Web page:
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Prove 5x-4 is even iff 3x+1 is odd.

I have two questions: First, for example, could we assume that 5x-4 is even such that

5x-4 = 2k, for some integer k

and then manipulate the above equation to produce 5x-4, which would be conducted as follows

5x-4 = (3x + 2x) + (-5 + 1) = 2k

3x + 1 = 2k - 2x + 5 = 2(k-x+2)+1,

which shows that 3x+1 is odd, since (k-x+2) is an integer.

Would the above sequence of steps be acceptable?

My second question is, How might this proof be demonstrated by cases? I understand that there are easier methods of proof, but we were asked in class to do a proof by cases.

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The difference $(5x-4)-(3x+1)=2x-5$ is odd.

It's sickening to hear that you are asked "to do a proof by cases", instead of invoking the overriding principle: Find the invariant! There are enough sad problems (e.g., the four color theorem) where chasing cases is indispensable so far.

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  • $\begingroup$ Duh on the rest of us....... $\endgroup$ – Mathemagician1234 Feb 13 '15 at 19:53
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    $\begingroup$ I would go further: asking for a particular method of proof is in general likely to be a mark of incompetence on the part of the instructor. If you want to test students’s command of a particular technique of proof, devise a problem for which it’s the most natural approach — and don’t penalize the students who come up with a different approach anyway. $\endgroup$ – Brian M. Scott Feb 13 '15 at 20:45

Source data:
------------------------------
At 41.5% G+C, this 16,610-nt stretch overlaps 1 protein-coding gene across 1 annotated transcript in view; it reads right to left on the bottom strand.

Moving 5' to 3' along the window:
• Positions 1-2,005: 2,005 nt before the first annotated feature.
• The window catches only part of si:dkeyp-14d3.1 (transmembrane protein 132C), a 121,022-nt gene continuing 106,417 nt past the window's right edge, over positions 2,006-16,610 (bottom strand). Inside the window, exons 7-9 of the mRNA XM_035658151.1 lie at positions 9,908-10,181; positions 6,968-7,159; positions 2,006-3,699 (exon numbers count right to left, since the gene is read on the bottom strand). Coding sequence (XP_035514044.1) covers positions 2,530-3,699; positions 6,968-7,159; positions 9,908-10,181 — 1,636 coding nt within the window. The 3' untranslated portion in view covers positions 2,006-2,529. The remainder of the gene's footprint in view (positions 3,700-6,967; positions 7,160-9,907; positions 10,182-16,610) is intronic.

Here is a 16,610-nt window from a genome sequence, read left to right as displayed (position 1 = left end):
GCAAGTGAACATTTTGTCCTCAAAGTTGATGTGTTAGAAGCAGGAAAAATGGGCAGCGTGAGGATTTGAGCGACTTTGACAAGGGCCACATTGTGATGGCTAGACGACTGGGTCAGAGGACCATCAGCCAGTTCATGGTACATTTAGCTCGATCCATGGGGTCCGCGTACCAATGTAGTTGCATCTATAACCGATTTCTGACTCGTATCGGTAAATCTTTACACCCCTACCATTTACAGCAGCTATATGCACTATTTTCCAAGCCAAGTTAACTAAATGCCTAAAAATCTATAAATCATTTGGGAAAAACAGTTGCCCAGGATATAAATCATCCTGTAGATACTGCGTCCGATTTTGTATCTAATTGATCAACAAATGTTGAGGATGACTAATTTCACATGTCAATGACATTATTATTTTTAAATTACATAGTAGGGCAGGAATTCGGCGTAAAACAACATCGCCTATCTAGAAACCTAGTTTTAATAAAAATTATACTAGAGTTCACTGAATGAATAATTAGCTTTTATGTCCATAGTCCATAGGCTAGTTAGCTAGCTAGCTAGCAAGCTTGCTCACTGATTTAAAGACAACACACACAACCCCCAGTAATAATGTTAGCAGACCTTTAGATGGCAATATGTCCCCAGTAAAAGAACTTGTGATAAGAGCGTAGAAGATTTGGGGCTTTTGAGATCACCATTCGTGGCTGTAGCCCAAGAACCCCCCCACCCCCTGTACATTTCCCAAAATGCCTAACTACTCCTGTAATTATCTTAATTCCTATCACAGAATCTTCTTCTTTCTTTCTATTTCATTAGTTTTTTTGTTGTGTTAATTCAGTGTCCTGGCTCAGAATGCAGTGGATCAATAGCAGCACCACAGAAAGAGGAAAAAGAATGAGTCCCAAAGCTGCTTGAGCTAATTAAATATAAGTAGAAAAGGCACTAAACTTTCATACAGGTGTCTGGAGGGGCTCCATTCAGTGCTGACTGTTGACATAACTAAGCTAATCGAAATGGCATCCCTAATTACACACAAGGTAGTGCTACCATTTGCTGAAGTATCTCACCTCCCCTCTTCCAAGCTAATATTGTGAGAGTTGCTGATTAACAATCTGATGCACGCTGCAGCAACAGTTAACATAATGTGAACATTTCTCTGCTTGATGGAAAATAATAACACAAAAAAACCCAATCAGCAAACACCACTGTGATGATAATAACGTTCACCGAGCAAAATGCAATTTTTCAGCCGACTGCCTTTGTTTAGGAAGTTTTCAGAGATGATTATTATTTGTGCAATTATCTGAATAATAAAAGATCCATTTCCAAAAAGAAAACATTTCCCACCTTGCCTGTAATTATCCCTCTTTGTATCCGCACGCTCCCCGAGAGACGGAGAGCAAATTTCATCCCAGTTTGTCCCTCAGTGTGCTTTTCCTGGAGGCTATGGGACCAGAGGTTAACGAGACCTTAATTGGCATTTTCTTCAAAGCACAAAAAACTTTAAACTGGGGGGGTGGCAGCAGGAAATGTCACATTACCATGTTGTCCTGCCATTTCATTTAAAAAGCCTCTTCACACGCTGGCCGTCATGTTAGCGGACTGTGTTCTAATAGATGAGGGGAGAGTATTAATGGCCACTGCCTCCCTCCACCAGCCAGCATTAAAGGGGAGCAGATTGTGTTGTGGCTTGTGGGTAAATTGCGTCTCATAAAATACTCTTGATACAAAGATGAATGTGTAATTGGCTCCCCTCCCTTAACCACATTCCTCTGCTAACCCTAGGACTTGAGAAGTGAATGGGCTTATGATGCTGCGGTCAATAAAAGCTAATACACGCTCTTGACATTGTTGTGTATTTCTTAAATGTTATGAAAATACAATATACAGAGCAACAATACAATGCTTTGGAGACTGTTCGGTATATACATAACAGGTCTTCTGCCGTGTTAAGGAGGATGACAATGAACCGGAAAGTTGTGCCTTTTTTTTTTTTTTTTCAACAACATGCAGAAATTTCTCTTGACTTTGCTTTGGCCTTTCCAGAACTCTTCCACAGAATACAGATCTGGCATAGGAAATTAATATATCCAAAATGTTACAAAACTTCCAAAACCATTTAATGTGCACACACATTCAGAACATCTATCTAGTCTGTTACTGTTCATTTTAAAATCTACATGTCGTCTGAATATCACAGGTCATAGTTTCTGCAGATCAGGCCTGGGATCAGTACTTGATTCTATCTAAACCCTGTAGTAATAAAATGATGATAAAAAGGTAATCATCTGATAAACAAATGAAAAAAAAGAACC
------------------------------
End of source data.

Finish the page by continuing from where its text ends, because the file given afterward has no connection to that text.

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Proof by cases might look something like this:

  • Suppose $x$ is even. Then, $5x-4$ is even. Similarly, if $5x-4$ is even, then $x$ is even. Not then that $3x+1$ is odd.
  • Suppose $x$ is odd. Then, $5x-4$ is odd. Similarly, if $5x-4$ is odd, then $x$ is odd. Note then that $3x+1$ is even.

These arguments can be formalized by writing $x = 2k$ for $x$ even, and $x = 2k+1$ if $x$ odd, but suffice it to say that we may permit the argument "an odd times an even is even; an odd times an odd is odd."

We can write these statements as follows: $$ x\ \textrm{even}\ \Longleftrightarrow 5x-4\ \textrm{even} \implies 3x+1\ \textrm{odd} \\ x\ \textrm{odd}\ \Longleftrightarrow 5x-4\ \textrm{odd} \implies 3x+1\ \textrm{even} $$

Apply the law of the excluded middle to these two cases to establish the bidirectional implication

$$x\ \textrm{even}\ \Longleftrightarrow 5x-4\ \textrm{even} \Longleftrightarrow 3x+1\ \textrm{odd}$$

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Your steps look good for proving "$5x-4$ is even $\Rightarrow$ $3x + 1$ is odd", now you have to prove the other direction, that "$3x + 1$ is odd $\Rightarrow$ $5x-4$ is even". This may be what is meant by "cases*". (equivalently, you can prove the contrapositive, and show "$5x-4$ is not even (i.e. odd) $\Rightarrow$ $3x + 1$ is not odd (i.e. even)")

*: i.e. your case structure is something like:

Case 1: Assume $5x-4$ is even $\dots$

Case 2: Assume $5x - 4$ is odd $\dots$

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This looks ok,but an easier way would be to set up a system of linear equations and try and solve the system. If it has a unique solution,then it should be the case that the solution of 3y+1 is odd and the solution of 5x-4 is even.Consider the following system: 5x-4 = m 3y+1 = n Now try and solve the system,preferably as a matrix. You should get an odd integer as the solution for 3y+1 and an even one for 5x-4.

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Hint $\,\ 3x\!+\!1\,$ odd $\iff 3x\,$ even $\iff \overbrace{3x+ \color{#c00}2(x\!-\!2)}^{\large 5x-4}\,$ even, $\ $ by $\ $ even $\pm$ even $\,=\,$ even.

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